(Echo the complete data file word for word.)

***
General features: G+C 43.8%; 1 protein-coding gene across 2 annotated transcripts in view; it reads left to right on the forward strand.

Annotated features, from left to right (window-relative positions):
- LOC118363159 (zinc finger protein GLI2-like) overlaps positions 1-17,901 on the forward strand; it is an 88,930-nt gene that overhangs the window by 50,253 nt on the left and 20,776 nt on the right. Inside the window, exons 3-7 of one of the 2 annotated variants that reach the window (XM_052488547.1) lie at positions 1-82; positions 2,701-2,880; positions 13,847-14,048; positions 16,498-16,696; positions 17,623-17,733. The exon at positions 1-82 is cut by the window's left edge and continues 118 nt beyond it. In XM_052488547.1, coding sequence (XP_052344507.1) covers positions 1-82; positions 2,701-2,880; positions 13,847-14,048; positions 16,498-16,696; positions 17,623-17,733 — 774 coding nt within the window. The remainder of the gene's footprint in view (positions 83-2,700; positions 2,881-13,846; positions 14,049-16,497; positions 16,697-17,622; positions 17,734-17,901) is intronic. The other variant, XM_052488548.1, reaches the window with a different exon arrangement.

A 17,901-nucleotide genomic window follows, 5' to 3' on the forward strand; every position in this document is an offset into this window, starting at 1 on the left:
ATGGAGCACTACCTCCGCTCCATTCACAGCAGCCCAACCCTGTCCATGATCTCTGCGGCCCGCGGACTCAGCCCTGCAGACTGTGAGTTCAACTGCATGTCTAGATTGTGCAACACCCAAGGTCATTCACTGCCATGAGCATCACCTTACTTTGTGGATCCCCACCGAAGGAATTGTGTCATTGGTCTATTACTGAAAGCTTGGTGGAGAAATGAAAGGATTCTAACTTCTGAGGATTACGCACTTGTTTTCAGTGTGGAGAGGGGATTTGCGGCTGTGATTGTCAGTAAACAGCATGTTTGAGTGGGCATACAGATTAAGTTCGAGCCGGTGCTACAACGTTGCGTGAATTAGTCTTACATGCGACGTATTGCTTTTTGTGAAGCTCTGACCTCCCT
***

General features: G+C 43.8%; 1 protein-coding gene across 2 annotated transcripts in view; it reads left to right on the forward strand.

Annotated features, from left to right (window-relative positions):
- LOC118363159 (zinc finger protein GLI2-like) overlaps positions 1-17,901 on the forward strand; it is an 88,930-nt gene that overhangs the window by 50,253 nt on the left and 20,776 nt on the right. Inside the window, exons 3-7 of one of the 2 annotated variants that reach the window (XM_052488547.1) lie at positions 1-82; positions 2,701-2,880; positions 13,847-14,048; positions 16,498-16,696; positions 17,623-17,733. The exon at positions 1-82 is cut by the window's left edge and continues 118 nt beyond it. In XM_052488547.1, coding sequence (XP_052344507.1) covers positions 1-82; positions 2,701-2,880; positions 13,847-14,048; positions 16,498-16,696; positions 17,623-17,733 — 774 coding nt within the window. The remainder of the gene's footprint in view (positions 83-2,700; positions 2,881-13,846; positions 14,049-16,497; positions 16,697-17,622; positions 17,734-17,901) is intronic. The other variant, XM_052488548.1, reaches the window with a different exon arrangement.

A 17,901-nucleotide genomic window follows, 5' to 3' on the forward strand; every position in this document is an offset into this window, starting at 1 on the left:
ATGGAGCACTACCTCCGCTCCATTCACAGCAGCCCAACCCTGTCCATGATCTCTGCGGCCCGCGGACTCAGCCCTGCAGACTGTGAGTTCAACTGCATGTCTAGATTGTGCAACACCCAAGGTCATTCACTGCCATGAGCATCACCTTACTTTGTGGATCCCCACCGAAGGAATTGTGTCATTGGTCTATTACTGAAAGCTTGGTGGAGAAATGAAAGGATTCTAACTTCTGAGGATTACGCACTTGTTTTCAGTGTGGAGAGGGGATTTGCGGCTGTGATTGTCAGTAAACAGCATGTTTGAGTGGGCATACAGATTAAGTTCGAGCCGGTGCTACAACGTTGCGTGAATTAGTCTTACATGCGACGTATTGCTTTTTGTGAAGCTCTGACCTCCCT